Neil Gaiman‘s Anansi Boys, about the sons of the West African spider god, is going to be made into a BBC miniseries! While a film adaptation has long been rumored and Gaiman even wrote a movie script for it, those plans fell apart at some point. Given how well BBC adaptations often go and that one of the film adaptations pitched to Gaiman involved changing the race of the main characters, this can probably be seen as a win-win!
RED Production company will be producing this Anansi Boys adaptation. In the past, they’ve mostly produced original work for the BBC rather than adaptations, but that could be a point in their favor. They’ve worked with some really fantastic actors in the past as well, including Christopher Eccleston (quite a bit!), Jim Broadbent, Chloe Sevigny, Mark Strong, and David Tennant. As a reminder, Gaiman has had a heck of a run recently as various film and TV adaptations of his works have been announced, between this and American Gods and Sandman. Neil Gaiman had this to say on his website about the adaptations of both American Gods and Anansi Boys:
Let’s see: there’s news, as I said in the header. AMERICAN GODS is now being developed for TV by Freemantle Media. As to where you will be able to see it, who is going to be in it, who will be writing or show-running, none of these things have yet been settled. But it already looks like it’s going to be a smoother run developing it than it had at HBO, so I am very pleased.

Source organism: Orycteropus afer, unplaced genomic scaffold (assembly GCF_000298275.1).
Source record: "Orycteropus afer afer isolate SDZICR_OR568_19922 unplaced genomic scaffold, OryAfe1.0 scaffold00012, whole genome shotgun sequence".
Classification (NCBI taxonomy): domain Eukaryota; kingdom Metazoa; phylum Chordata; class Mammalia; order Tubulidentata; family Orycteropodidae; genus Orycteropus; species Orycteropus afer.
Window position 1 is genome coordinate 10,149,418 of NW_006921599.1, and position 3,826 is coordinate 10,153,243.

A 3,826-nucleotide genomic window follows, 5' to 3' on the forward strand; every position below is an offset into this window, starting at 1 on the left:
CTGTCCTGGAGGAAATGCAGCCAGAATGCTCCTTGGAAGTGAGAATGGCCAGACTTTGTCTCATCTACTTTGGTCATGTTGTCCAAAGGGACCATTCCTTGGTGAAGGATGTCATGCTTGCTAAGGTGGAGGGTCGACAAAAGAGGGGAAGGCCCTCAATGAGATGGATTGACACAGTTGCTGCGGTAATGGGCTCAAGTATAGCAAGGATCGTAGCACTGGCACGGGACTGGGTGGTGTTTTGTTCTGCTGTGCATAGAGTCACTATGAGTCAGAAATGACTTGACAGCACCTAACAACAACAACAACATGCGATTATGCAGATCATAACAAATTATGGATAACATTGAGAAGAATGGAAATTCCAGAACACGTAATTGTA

Other TV news also came to fruition today, although I do not have anywhere to link you to, so you will have to take my word for it: Anansi Boys is going to be made into a TV miniseries in the UK, by RED, for the BBC.
Yes, I’m really thrilled about both of these things. Freemantle has the harder task, as they are going to have to open upAmerican Gods into something bigger than the book.
Red are just going to have to make an absolutely brilliant faithful version of Anansi Boys.
Hopefully Gaiman has enough power to just make it so at this point, but it’s likely he does. Also, miniseries almost always give more breathing room for complex, detailed books than feature films without requiring them to be needlessly drawn out to create an ongoing TV series. With the right casting, this could turn out to be a really excellent adaptation.